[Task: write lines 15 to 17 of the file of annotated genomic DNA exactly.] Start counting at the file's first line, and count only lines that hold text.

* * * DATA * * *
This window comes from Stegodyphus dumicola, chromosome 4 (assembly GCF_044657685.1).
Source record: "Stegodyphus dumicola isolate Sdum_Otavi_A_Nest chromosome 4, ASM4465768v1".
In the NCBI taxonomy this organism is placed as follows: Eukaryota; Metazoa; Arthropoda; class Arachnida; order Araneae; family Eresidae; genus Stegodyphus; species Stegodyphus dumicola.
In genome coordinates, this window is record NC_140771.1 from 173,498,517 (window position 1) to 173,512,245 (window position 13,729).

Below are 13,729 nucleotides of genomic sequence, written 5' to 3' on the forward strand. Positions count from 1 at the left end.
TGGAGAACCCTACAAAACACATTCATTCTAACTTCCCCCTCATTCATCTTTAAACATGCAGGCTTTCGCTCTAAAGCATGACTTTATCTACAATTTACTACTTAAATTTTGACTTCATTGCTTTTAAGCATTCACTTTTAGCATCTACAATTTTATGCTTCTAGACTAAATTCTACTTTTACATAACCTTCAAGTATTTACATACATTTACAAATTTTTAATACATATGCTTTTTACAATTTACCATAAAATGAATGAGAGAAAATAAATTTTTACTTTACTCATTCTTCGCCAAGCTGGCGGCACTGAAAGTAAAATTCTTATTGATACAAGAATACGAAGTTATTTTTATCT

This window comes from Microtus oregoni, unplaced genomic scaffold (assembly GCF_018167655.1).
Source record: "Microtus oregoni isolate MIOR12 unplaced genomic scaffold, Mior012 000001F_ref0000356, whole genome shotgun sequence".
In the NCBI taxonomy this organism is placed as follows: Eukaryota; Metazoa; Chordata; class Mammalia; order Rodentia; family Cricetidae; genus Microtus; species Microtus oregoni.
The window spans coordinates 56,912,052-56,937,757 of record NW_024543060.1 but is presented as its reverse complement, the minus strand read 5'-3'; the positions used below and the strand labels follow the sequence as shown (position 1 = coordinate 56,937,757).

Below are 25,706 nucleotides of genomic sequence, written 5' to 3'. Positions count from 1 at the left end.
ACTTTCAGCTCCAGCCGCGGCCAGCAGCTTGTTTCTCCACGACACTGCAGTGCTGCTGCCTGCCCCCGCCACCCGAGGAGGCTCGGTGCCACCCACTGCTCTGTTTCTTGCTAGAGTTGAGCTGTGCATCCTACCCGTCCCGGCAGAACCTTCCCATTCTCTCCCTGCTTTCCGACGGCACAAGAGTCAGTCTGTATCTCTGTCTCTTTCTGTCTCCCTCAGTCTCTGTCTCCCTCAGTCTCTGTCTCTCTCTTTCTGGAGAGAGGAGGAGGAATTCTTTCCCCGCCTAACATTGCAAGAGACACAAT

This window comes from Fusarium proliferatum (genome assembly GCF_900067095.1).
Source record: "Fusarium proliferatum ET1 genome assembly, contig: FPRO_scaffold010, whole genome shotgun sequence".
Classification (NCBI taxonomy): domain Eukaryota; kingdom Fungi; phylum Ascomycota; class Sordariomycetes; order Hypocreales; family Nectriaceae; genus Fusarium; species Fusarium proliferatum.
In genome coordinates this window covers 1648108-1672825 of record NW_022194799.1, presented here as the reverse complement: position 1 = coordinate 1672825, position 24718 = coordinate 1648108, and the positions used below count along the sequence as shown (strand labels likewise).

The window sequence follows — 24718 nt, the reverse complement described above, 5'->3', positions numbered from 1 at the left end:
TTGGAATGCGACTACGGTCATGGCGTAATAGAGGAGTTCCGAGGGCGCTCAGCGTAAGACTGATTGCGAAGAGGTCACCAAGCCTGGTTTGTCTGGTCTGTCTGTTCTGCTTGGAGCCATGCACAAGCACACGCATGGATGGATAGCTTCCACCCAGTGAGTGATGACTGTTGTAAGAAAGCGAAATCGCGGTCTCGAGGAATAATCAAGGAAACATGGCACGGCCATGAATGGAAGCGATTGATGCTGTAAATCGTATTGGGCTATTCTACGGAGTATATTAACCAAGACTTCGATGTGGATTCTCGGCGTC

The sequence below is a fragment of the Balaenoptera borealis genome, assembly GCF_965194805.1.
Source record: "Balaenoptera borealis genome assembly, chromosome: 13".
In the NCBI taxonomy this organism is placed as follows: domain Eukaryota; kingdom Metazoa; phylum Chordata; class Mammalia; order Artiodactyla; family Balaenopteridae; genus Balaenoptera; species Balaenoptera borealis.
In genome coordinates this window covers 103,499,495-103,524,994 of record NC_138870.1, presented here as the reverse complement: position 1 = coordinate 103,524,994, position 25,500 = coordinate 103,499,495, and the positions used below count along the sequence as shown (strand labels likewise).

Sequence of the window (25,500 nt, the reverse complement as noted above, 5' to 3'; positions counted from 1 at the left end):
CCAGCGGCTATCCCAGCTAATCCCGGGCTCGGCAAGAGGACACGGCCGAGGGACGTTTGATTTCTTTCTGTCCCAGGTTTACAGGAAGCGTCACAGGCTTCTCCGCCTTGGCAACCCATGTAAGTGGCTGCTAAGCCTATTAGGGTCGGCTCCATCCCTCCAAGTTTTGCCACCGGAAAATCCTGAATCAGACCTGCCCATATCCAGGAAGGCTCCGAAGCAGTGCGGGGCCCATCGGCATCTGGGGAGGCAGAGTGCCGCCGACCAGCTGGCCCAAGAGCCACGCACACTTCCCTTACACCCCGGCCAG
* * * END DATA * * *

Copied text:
Classification (NCBI taxonomy): domain Eukaryota; kingdom Fungi; phylum Ascomycota; class Sordariomycetes; order Hypocreales; family Nectriaceae; genus Fusarium; species Fusarium proliferatum.
In genome coordinates this window covers 1648108-1672825 of record NW_022194799.1, presented here as the reverse complement: position 1 = coordinate 1672825, position 24718 = coordinate 1648108, and the positions used below count along the sequence as shown (strand labels likewise).

The window sequence follows — 24718 nt, the reverse complement described above, 5'->3', positions numbered from 1 at the left end: